shown in T-antigen structures is evident from the numerous
works on the synthesis of the core A d i ~ a c c h a r i d e and
corresponding O-gly~opeptides.~~~
In our investigations of the synthesis of 2-deoxyglycopeptides by N-iodosuccinimide(N1S)-activated addition of amino acids and peptides as glycosyl acceptors to glycalsr6.'I we
therefore also checked the addition of amino acid derivatives
to the gal-P(l-3)-galactal building block 1 (Fig. 1).
I, R = Bzl
Fig. 1. Protected gal-~(1,3)-galactaldisaccharide
A twelve-step synthesis of the disaccharide 2 (1 1.5- 14 %
overall yield) has already been described by Bencomo,
This route appeared to us to be too
Jacquinet and Sinay.[4b1
tedious for such a small overall yield. Therefore, the strategy
employed in our synthesis of the disaccharide glycal 1 is
based on another concept (Scheme 1).
First, the 3-OH-unprotected galactal derivative 5 is generated by selective benzylation of the 4-OH and 6-OH functions of galactal4. Subsequently, 5 and 3 are coupled under
Koenigs-Knorr conditions to give the disaccharide glycal 1.
The selective introduction of protecting groups into 4 constitutes the major problem of this synthetic concept. According to Kinzy and Schmidt[*]a selective silylation of the 4-OH
and 6-OH functions of galactal4 is not possible; also in the
benzoylation of 4 it emerged that the allylic 3-OH function
is clearly more reactive than the 4-OH function;[91according
to Holla,['ol a selective enzymatic deacetylation of peracetylgalactal is, other than in the case of the glucal analogue,
likewise not possible. In contrast, selective benzylation of the
4-OH and 6-OH functions can be achieved, as shown in
Scheme 1. The byproduct of this reaction is the perbenzylated galactal.
Flowers" 'I had already demonstrated with methylgalactopyranosides that the 4-OH group is more reactive in the
benzylation, and, in 1983, Bovin et a1.['*] described a possible
[*] Prof. Dr. H. Kessler, Dr. A. Kling
Organisch-chemisches Institut der Technischen Universitat Miinchen
Lichtenbergstrasse 4, D-8046 Garching (FRG)
Dr. M Kottenhdhn
Degussa AG, ZN Wolfgang-FCO
Rodenbacher Chaussee 4, D-6450 Hanau l/Wolfgang (FRG)
[**I This work was supported by the Deutsche Forschungsgemeinschdft and
the Fonds der Chemischen Industrie. M . K . thanks the Fonds der Chemischen Industrie for a postgraduate study grant.
@) VCH Verlagsgesellschaf~mbH, 0-6940 Weinheim, I990
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a-product 8 (270 MHz 'H-NMR: 3J(l, 2) = 3.78, 3J(2,
3) = 1 1.2 Hz) were formed (Fig. 2). Because of the increased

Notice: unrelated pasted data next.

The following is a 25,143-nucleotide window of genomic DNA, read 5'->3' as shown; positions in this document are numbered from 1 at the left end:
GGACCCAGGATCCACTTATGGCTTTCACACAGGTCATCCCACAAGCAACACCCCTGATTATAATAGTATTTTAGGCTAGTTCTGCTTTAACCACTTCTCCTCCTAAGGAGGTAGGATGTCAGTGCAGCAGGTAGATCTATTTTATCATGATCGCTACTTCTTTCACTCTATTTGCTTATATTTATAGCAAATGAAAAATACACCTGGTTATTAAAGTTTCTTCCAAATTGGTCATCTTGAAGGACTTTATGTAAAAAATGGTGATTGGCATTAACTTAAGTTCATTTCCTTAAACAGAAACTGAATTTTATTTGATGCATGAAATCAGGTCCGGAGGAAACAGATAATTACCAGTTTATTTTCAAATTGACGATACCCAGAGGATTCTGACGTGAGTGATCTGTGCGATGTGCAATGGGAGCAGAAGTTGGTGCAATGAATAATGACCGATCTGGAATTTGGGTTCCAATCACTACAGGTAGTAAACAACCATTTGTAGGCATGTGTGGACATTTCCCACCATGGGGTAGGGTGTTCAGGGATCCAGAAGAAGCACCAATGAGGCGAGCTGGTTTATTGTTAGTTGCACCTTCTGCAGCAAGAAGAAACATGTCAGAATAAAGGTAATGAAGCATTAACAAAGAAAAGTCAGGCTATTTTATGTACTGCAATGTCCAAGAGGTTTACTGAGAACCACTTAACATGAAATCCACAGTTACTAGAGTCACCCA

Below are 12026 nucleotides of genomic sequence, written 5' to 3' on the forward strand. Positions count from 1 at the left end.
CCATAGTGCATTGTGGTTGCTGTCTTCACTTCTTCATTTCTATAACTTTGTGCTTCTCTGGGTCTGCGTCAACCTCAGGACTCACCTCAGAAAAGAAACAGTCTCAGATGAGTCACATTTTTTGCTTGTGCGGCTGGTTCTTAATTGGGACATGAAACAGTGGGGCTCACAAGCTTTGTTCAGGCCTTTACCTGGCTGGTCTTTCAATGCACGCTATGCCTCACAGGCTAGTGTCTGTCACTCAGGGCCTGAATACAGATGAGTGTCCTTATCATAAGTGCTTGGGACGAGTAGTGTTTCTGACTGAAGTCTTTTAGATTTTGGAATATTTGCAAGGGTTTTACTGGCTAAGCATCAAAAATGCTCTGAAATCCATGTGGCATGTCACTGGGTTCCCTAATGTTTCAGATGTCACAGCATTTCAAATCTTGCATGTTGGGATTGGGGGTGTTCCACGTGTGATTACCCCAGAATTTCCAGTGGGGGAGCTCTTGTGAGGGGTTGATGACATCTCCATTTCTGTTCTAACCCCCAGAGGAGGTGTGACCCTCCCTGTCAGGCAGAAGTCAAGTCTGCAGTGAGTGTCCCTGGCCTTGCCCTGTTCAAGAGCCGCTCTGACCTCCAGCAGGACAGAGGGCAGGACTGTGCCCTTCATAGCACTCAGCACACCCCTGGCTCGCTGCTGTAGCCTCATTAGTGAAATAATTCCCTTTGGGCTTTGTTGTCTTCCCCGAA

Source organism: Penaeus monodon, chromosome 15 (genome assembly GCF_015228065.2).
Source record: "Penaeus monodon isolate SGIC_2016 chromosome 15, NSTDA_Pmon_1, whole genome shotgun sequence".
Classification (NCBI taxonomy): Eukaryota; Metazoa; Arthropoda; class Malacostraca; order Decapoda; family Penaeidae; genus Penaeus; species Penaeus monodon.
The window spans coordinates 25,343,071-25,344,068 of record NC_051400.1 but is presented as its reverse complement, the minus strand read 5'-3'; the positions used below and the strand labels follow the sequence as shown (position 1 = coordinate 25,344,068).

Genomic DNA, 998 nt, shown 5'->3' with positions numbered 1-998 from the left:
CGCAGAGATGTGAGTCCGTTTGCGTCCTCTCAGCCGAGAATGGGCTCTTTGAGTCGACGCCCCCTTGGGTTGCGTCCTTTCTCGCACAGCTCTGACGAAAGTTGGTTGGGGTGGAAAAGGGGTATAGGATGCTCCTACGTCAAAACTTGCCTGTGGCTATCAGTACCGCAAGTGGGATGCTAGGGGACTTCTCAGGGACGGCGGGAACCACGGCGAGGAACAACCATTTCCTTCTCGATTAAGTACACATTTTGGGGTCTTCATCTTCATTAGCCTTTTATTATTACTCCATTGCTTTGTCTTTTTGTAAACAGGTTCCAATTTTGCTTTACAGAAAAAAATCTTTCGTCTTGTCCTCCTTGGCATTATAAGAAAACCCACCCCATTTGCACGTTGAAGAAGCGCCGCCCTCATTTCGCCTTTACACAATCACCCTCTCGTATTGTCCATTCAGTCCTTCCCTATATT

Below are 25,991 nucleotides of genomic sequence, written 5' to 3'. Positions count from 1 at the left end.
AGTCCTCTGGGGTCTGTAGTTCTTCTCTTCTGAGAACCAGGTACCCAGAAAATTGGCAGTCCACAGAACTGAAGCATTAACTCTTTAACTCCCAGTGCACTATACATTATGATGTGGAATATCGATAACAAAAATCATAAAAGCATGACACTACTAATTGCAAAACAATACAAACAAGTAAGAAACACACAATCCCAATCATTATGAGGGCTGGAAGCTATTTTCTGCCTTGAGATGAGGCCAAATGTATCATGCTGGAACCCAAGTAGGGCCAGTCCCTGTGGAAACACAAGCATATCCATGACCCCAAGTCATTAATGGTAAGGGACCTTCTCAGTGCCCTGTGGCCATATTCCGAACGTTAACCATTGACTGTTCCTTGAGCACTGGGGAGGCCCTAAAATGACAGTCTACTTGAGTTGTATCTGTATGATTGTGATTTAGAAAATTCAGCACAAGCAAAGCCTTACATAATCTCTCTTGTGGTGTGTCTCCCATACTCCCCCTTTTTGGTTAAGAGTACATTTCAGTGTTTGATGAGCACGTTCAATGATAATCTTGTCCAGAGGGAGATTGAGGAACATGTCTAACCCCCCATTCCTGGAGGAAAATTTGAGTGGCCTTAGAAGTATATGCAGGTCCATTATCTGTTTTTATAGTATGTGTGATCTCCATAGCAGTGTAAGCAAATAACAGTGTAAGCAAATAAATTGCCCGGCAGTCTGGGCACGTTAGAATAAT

reactivity of the enolic double bond['21 both possible iodonium structures are formed, thus explaining formation of the
products 6-8. Owing to the high electron density of the
arene substituents on C-4 and C-6, respectively, an opening
of the a-iodonium intermediate to give the C-1 carbocation
can result, whereby formation of the I,2-cis product 8 is
possible. 6 and 8 furnish the same 2-deoxy-a-0-gIycosylamino acid after deiodination.
Scheme 1. Synthesis of the disaccharide glycal 2',3',4,6,-tetra-0-acetyl-~galactopyranosyl-B(t-3)-4.6-di-0-benzyI-~-galactal
1 in 21.3% overall yield in
four steps. a) 1) Zn/glacial acetic acid (90%); 2) KCN/methanol (82%).
b) Dimethylformamide (DMF). 2.2 equiv. NaH, 0"C, 2 h; 2.2 equiv. benzyl
bromide BzLBr, 0°C. 3 h. c) 1.8 equiv. Ag,CO,/O.Z equiv. Ag-triflate, 2.7
equiv. 3, CH,NO,. RT. 2 h.
6 (52%)
7 (lf.S%)
synthesis of 4,6-di-O-benzyl-~-galactalby reaction of galactal with NaH/benzyl bromide, but attached little importance
to this fact, for they synthesized the glycal 5 in eleven steps
with 13.5% overall yield via another route. The entry to 5
according to Scheme 1 seems distinctly superior to such a
complex synthesis.
The coupling of 5 and 3 under Koenigs-Knorr conditions
to give 1 necessitates a careful choice of catalyst. The allylic
enol-acetal structure of the product can easily lead in the
presence of nucleophiles and catalytic amounts of Lewis acid
to side reactions in which complex mixtures of disaccharides
are formed. The combination of reagents quoted in the caption to Scheme 1 have proven to be the most suitable for the
synthesis (Table 1); they afforded 1 in ca. 21 % overall yield.
The disaccharide glycal 1 was now allowed to react under
conditions of NIS activation[6*141 with the amino acid building block Fmoc-Ser-OBzl. Thereby it showed the expected
high reactivity (83.5 YOoverall yield). However, the almost
complete a-diastereoselectivity observed in the addition to
monosaccharide glycalsL6]could not be achieved. Besides the
desired 1,2-truns-a-product 6 (250 MHz 'H-NMR: 3J(l,
2) = 2.7 Hz), both the 3,2-truns-B-product 7 (270 MHz 'HNMR: 3J(l,2) = 9, 3J(2, 3) = 7.4 Hz) as well as the 1,2-cis-
8 (ZOO/)
Fig. 2. Products and yields in the NIS-activated addition of Fmoc-Ser-OBzl to
disaccharide glycal 1.
In immunological tests it could be shown that a partial
structure of asialoglycophorin A with the amino acids 43-48
exhibits a strong T-antigen activity.['51After Puulsen et al.[5'1